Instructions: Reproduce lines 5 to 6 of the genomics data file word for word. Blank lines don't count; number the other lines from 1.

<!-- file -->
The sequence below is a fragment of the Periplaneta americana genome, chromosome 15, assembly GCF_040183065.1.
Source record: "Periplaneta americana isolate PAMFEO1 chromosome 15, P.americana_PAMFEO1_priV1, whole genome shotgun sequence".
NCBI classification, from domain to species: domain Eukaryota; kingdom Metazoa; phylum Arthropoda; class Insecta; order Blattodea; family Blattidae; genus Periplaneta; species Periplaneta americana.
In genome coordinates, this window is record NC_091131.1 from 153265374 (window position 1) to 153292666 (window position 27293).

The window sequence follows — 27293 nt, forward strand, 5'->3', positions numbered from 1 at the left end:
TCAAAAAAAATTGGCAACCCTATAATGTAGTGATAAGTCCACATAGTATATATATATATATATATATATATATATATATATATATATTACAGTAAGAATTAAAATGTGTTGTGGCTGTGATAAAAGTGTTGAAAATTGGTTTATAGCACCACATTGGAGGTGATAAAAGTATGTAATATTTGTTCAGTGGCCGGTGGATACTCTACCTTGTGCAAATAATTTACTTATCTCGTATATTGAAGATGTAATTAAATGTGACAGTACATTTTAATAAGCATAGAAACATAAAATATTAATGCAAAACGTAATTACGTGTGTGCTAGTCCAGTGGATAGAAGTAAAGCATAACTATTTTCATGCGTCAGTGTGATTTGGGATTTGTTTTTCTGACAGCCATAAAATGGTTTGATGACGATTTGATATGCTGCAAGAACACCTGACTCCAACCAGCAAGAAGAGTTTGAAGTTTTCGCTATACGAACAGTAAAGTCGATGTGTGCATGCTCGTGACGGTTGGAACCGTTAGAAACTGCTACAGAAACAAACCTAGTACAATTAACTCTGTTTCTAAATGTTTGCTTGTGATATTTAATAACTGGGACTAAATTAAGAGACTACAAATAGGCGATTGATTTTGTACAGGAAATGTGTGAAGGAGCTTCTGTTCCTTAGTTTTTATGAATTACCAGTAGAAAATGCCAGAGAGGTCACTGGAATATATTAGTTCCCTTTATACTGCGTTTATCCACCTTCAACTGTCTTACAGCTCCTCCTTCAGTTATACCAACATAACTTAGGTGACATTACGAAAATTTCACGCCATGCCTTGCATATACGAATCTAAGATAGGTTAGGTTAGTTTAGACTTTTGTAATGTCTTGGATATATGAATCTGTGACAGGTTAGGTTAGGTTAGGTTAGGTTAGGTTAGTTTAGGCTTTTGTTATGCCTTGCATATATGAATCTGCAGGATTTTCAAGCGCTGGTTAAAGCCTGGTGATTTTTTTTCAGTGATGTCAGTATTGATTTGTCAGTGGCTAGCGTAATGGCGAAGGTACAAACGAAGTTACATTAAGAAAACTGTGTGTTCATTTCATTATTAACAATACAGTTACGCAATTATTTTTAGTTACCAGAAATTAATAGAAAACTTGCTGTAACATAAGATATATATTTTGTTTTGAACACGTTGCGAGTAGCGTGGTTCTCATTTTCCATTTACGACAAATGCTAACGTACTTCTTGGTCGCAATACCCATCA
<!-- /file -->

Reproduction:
The window sequence follows — 27293 nt, forward strand, 5'->3', positions numbered from 1 at the left end:
TCAAAAAAAATTGGCAACCCTATAATGTAGTGATAAGTCCACATAGTATATATATATATATATATATATATATATATATATATATATTACAGTAAGAATTAAAATGTGTTGTGGCTGTGATAAAAGTGTTGAAAATTGGTTTATAGCACCACATTGGAGGTGATAAAAGTATGTAATATTTGTTCAGTGGCCGGTGGATACTCTACCTTGTGCAAATAATTTACTTATCTCGTATATTGAAGATGTAATTAAATGTGACAGTACATTTTAATAAGCATAGAAACATAAAATATTAATGCAAAACGTAATTACGTGTGTGCTAGTCCAGTGGATAGAAGTAAAGCATAACTATTTTCATGCGTCAGTGTGATTTGGGATTTGTTTTTCTGACAGCCATAAAATGGTTTGATGACGATTTGATATGCTGCAAGAACACCTGACTCCAACCAGCAAGAAGAGTTTGAAGTTTTCGCTATACGAACAGTAAAGTCGATGTGTGCATGCTCGTGACGGTTGGAACCGTTAGAAACTGCTACAGAAACAAACCTAGTACAATTAACTCTGTTTCTAAATGTTTGCTTGTGATATTTAATAACTGGGACTAAATTAAGAGACTACAAATAGGCGATTGATTTTGTACAGGAAATGTGTGAAGGAGCTTCTGTTCCTTAGTTTTTATGAATTACCAGTAGAAAATGCCAGAGAGGTCACTGGAATATATTAGTTCCCTTTATACTGCGTTTATCCACCTTCAACTGTCTTACAGCTCCTCCTTCAGTTATACCAACATAACTTAGGTGACATTACGAAAATTTCACGCCATGCCTTGCATATACGAATCTAAGATAGGTTAGGTTAGTTTAGACTTTTGTAATGTCTTGGATATATGAATCTGTGACAGGTTAGGTTAGGTTAGGTTAGGTTAGGTTAGTTTAGGCTTTTGTTATGCCTTGCATATATGAATCTGCAGGATTTTCAAGCGCTGGTTAAAGCCTGGTGATTTTTTTTCAGTGATGTCAGTATTGATTTGTCAGTGGCTAGCGTAATGGCGAAGGTACAAACGAAGTTACATTAAGAAAACTGTGTGTTCATTTCATTATTAACAATACAGTTACGCAATTATTTTTAGTTACCAGAAATTAATAGAAAACTTGCTGTAACATAAGATATATATTTTGTTTTGAACACGTTGCGAGTAGCGTGGTTCTCATTTTCCATTTACGACAAATGCTAACGTACTTCTTGGTCGCAATACCCATCA